NH3 again raises the question, where is all the hydrogen going to come from? NH3 is an easy process alone (the Haber-Bosch Process) to form the product and the nitrogen is in the air at near 78% concentration. That leaves us with coming up with a way to free hydrogen from water. First up is using electricity to drive electrolysis of water (12,000 kWh/ton). Nuclear has been proposed for years with wind now getting more attention as small wind turbine and NH3 process units are being tested now, especially where the wind turbine is far from transmission. These wind projects are up to demonstration size, near or at small commercial sizes. The research goals will stay in place as NH3 can be used for motor fuel or fertilizer. The research projects are intensely working to refine the units to drive a lower fuel or fertilizer cost vs. natural gas.
The most interesting innovation is making NH3 while skipping the electrolysis step entirely, going from water and air directly to NH3. The new process is called “Solid State Ammonia Synthesis” (SSAS). (PDF File) In this research process the electrical demand is reduced by a claimed 35 to 50% and simpler production units lower the capital cost (7000-8000 kWh/ton). In the earliest stages, these process claim NH3 can be made using nuclear power or wind cheaper “than today’s gasoline or diesel fuel.” Keep in mind that at $3.00 gasoline, even using an electrolysis process and the Haber-Bosch process NH3 is cheaper per unit.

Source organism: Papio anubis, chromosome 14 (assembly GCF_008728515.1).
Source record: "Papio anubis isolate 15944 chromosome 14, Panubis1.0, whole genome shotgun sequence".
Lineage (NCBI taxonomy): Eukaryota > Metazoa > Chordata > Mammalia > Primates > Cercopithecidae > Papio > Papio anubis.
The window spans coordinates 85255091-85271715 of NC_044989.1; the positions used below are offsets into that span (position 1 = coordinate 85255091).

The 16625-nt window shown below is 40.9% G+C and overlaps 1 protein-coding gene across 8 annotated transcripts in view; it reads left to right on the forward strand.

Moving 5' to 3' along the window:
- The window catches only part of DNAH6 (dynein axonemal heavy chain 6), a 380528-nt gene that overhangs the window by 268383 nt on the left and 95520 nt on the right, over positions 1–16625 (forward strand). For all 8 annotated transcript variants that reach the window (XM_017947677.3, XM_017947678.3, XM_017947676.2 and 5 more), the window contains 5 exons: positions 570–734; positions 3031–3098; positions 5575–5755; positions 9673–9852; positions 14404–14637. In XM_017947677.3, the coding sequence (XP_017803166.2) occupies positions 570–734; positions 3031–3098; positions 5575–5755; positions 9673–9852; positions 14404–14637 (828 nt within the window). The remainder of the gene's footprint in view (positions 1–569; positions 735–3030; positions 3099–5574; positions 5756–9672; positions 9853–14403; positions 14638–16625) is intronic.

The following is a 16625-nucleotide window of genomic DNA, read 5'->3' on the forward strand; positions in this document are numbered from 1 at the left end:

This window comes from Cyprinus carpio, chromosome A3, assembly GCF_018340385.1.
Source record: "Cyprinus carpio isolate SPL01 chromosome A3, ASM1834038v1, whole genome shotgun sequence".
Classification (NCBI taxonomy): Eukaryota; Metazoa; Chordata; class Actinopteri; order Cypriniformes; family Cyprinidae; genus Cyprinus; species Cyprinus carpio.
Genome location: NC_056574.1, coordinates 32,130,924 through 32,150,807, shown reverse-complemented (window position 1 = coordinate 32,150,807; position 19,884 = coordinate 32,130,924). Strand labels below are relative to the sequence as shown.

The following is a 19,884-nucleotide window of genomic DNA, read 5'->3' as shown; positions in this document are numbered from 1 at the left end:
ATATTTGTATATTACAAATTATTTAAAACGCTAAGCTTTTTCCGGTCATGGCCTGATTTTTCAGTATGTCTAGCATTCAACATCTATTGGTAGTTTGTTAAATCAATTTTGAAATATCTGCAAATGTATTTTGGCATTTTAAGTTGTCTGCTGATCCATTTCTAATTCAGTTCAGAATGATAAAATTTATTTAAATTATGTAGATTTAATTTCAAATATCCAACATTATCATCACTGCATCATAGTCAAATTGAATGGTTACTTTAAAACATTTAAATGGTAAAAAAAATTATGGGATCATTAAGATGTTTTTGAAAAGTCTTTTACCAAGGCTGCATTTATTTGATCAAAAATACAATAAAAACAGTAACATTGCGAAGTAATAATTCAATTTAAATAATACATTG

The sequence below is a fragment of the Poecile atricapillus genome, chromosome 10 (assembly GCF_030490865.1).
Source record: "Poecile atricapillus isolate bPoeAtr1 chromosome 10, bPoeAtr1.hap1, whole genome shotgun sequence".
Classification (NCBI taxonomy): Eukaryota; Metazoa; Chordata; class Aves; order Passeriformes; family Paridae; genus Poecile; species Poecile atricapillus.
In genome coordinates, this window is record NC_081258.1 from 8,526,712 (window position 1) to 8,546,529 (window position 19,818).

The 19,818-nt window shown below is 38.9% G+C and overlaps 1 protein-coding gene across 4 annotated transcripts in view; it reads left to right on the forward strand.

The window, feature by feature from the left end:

NH3 fuel has been in consideration for decades. In 1935 Ammonia Castle, Ltd received a patent for a system to burn ammonia and hydrogen in an internal combustion engine. During WWII Belgium used NH3 as a substitute for diesel fuel when mixed with coal gas. The U.S. Department of Defense studied NH3 as it could be made with portable nuclear reactors using only water and air to make vehicle fuels. NASA’s X-15 Rocket Plane was powered by NH3.
While NH3 can cause mild reaction burns to skin and harm eyes and lung tissues when sprayed or inhaled in concentrated amounts, it’s not a “greenhouse gas” or does it attack the ozone layer. So far there are no safety standards for on road in vehicle tanks, refueling devices to safely handle it by average folks, or kits to buy to do a conversion.
It’s a good likelihood that these matters will get addressed. As SSAS comes along the renewable electrical business could find a ready market in producing NH3 motor fuel.
Here is the puzzle – if hydrogen is the ultimate answer, there is proven technology from production, transport, storage and engine modification right now, what is the hold up? Electricity generation, then marketing, and consumer acceptance, and lots of interim steps along the way. Lastly, keep in mind that NH3 is a primary ingredient for making the horrid drug methamphetamine.
NH3 is Great Stuff, but not so simple to implement, but it should see quicker adoption in areas where natural gas is expensive, or where NH3 for fertilizer is used in large amounts or when the oil skyrockets again.